Investors should expect continued high volatility in the stock market, but recent rout was a bottom, strategist Brian Belski said Thursday.
In fact, he's keeping his year-end target for the at 2,250.
Drama and fear are what caused the dramatic decline, according to Belski.
"We believe that investors actually love this drama and fear. They've almost become too accustomed to it following 2008-2009, and we believe that fundamentals drive stocks longer term," the chief investment strategist with BMO Capital Markets said in an interview with CNBC's "Power Lunch."
He thinks investors have been too focused on the macro, like slowing growth in China, and not enough on the micro.
"They're using what's happening in China to make excuses to sell. I think the bottom's in place."
He believes the best way to fight volatility is to buy high quality, fundamental names in the U.S. He specifically likes financials, industrials and technology.
What he's not buying, however, is oil and energy, despite U.S. crude soaring more than 10 percent higher Thursday.
"A bounce is not a trend," said Belski.
The problem is that energy companies have not employed strong structural changes such as the financial and technology sectors did after their bubbles, he noted.
"They have to dramatically decrease their cost structure. They have to look at what forecasts are; they drop those. They have to learn how to operate a company … within a trading range, whether or not that trading range is $20 to $30 or $30 to $40."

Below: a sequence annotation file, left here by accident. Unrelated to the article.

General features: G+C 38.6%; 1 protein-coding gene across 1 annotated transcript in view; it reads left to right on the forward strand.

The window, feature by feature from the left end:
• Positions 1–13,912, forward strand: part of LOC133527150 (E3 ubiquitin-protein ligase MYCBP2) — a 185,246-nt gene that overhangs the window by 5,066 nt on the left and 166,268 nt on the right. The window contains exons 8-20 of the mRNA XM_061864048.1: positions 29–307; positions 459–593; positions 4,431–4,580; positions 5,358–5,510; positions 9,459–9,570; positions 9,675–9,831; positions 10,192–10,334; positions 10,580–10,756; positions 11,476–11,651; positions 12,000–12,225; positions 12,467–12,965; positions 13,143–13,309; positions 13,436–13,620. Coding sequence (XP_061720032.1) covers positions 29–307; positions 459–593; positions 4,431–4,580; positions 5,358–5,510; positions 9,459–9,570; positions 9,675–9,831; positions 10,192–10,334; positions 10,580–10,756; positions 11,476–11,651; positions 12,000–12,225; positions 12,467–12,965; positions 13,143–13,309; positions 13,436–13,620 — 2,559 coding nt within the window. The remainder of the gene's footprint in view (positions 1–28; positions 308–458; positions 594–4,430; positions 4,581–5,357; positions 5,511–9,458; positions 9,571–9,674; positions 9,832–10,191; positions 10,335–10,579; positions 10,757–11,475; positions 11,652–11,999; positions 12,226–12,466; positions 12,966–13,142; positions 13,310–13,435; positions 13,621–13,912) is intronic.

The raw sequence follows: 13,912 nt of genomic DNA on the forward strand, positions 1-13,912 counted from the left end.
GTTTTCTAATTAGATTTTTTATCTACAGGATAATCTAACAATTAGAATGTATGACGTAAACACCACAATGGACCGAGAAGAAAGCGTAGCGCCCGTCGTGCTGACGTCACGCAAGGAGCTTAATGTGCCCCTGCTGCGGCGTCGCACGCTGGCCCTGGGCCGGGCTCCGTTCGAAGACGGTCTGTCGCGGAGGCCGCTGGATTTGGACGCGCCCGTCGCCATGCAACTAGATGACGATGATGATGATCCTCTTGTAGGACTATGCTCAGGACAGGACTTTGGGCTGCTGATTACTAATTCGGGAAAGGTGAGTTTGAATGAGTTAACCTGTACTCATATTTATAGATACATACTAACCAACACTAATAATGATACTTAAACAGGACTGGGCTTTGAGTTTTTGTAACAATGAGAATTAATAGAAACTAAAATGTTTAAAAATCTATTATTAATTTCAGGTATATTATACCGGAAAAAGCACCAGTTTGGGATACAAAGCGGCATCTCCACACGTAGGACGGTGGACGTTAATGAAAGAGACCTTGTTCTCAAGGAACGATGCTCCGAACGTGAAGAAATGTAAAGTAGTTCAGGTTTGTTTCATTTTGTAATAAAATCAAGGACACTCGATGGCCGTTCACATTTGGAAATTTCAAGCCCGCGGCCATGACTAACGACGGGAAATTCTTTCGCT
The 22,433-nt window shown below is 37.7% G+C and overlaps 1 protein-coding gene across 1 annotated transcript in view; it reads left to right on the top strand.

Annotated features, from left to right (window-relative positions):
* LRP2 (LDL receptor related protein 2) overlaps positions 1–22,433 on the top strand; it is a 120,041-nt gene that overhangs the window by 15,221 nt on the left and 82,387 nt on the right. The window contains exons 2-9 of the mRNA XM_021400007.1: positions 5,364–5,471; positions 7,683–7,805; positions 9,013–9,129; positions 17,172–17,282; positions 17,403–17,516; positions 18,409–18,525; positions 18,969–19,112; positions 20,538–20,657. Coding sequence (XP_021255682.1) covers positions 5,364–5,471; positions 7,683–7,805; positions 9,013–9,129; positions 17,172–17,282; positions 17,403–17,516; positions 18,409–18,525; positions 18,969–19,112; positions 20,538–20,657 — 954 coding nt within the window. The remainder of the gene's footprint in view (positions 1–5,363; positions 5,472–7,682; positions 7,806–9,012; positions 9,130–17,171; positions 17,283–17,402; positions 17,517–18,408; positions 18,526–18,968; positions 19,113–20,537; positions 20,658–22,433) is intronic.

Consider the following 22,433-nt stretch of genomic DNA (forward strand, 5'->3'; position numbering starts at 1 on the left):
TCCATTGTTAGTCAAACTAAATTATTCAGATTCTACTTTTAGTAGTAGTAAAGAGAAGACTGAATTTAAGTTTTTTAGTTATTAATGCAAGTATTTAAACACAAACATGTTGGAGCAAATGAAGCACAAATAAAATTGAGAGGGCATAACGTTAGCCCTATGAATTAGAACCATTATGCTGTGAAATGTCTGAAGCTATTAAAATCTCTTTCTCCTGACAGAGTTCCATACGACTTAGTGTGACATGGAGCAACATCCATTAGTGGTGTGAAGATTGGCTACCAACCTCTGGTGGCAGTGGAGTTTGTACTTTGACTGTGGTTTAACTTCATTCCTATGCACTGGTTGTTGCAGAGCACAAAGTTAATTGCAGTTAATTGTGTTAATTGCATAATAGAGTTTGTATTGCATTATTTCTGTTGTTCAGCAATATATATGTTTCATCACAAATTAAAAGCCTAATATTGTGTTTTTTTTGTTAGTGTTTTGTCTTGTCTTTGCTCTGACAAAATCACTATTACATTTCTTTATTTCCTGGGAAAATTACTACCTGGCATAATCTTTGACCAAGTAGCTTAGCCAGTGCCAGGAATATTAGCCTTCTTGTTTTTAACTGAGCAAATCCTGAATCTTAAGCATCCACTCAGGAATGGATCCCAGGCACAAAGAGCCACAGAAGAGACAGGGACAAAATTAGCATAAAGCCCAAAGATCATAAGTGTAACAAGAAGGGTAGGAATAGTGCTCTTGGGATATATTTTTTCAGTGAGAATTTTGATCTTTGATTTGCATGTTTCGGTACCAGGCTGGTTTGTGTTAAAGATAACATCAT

While Chevron has fallen dramatically with the price of oil, he believes the dividend is safe because the company can sell assets to cover it if necessary.
"Most of the bottom is in the crude price. Could it go to $25, $30 as some are calling? It could. But if it does, Chevron will go down a bit, but you have a huge dividend," said Yoshikami, recently named among Barron's Top 100 Independent Financial Advisors for the seventh-consecutive year.
What's more, he doesn't expect oil to stay that low forever. He believes it will be $50 to $60 a barrel in the next two years.
"Everyone is going to say, 'Gee, I had this incredible opportunity to buy Chevron, but I was afraid.' Afraid of what? If you have a company that can sell assets and still pay dividends, I don't see what the downside is in this name," he said.
Disclosure: Michael Yoshikami does not own Chevron or Exxon but may purchase them for clients.